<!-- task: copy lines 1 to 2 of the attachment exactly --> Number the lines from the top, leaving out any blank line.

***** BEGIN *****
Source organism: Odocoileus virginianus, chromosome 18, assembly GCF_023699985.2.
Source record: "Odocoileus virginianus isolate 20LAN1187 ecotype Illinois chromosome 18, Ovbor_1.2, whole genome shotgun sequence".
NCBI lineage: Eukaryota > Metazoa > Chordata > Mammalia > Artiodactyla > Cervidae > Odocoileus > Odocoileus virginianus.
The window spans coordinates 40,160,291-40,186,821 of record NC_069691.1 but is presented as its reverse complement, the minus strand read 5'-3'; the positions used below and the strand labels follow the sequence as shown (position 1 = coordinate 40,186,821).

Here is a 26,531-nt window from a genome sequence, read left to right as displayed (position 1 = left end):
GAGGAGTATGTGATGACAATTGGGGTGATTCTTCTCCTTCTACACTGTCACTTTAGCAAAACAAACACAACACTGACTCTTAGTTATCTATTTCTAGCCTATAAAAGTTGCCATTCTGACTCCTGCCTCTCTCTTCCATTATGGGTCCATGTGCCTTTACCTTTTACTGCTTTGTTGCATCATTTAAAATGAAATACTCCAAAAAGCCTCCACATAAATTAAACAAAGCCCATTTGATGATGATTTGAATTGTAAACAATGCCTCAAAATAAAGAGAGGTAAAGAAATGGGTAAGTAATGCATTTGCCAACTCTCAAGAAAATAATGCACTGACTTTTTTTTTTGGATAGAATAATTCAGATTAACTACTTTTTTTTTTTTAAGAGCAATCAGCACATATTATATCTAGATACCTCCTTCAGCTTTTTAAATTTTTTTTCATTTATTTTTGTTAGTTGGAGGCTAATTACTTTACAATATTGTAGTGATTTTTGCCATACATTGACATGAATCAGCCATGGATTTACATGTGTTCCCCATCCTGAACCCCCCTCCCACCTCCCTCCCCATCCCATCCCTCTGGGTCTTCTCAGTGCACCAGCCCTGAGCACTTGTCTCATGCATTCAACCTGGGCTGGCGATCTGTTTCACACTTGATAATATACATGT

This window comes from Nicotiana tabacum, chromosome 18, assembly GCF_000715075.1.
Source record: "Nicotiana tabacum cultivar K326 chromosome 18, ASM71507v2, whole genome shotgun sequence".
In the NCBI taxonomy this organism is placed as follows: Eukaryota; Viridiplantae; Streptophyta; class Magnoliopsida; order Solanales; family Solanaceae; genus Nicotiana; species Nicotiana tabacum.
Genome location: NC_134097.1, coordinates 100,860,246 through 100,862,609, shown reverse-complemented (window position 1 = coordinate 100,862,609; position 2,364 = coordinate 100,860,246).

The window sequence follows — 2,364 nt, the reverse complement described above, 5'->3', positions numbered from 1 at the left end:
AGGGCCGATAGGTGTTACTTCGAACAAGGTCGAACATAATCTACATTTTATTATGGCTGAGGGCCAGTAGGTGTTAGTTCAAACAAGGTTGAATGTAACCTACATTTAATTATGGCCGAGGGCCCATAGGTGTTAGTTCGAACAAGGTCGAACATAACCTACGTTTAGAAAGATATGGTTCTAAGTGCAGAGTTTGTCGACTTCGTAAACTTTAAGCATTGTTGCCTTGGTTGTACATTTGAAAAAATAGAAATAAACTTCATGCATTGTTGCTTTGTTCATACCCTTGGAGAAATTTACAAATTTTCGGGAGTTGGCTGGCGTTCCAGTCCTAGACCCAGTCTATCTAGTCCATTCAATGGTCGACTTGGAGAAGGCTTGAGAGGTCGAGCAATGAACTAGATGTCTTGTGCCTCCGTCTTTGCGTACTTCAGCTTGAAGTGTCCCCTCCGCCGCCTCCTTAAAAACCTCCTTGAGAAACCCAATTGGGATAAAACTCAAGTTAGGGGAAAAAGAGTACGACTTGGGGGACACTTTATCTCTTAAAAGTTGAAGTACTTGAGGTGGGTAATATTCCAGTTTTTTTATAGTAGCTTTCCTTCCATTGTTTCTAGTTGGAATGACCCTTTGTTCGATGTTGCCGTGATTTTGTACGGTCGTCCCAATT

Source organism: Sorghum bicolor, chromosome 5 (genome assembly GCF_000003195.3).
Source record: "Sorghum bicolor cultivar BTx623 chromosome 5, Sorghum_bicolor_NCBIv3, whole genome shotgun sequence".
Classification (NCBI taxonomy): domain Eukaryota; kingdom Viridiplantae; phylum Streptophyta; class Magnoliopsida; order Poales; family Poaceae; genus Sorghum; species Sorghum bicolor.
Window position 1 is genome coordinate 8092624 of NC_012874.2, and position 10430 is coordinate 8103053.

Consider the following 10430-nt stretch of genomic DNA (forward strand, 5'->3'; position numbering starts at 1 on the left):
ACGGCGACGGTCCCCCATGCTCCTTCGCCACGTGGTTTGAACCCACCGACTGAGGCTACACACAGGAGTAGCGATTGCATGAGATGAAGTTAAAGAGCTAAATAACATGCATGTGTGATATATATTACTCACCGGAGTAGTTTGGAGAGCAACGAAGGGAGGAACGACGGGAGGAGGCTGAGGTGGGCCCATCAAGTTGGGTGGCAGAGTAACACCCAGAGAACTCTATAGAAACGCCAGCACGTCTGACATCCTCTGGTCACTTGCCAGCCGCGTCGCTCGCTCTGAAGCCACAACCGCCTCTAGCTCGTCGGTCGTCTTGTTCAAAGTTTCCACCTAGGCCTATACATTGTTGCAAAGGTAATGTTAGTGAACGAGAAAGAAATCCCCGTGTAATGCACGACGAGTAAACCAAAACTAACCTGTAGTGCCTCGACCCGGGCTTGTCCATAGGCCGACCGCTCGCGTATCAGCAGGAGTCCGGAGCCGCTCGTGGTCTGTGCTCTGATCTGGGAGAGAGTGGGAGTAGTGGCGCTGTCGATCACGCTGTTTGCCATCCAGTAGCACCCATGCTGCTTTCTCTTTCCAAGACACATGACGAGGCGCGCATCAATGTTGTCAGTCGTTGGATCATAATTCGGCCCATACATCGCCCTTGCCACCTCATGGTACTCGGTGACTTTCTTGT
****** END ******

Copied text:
Source organism: Odocoileus virginianus, chromosome 18, assembly GCF_023699985.2.
Source record: "Odocoileus virginianus isolate 20LAN1187 ecotype Illinois chromosome 18, Ovbor_1.2, whole genome shotgun sequence".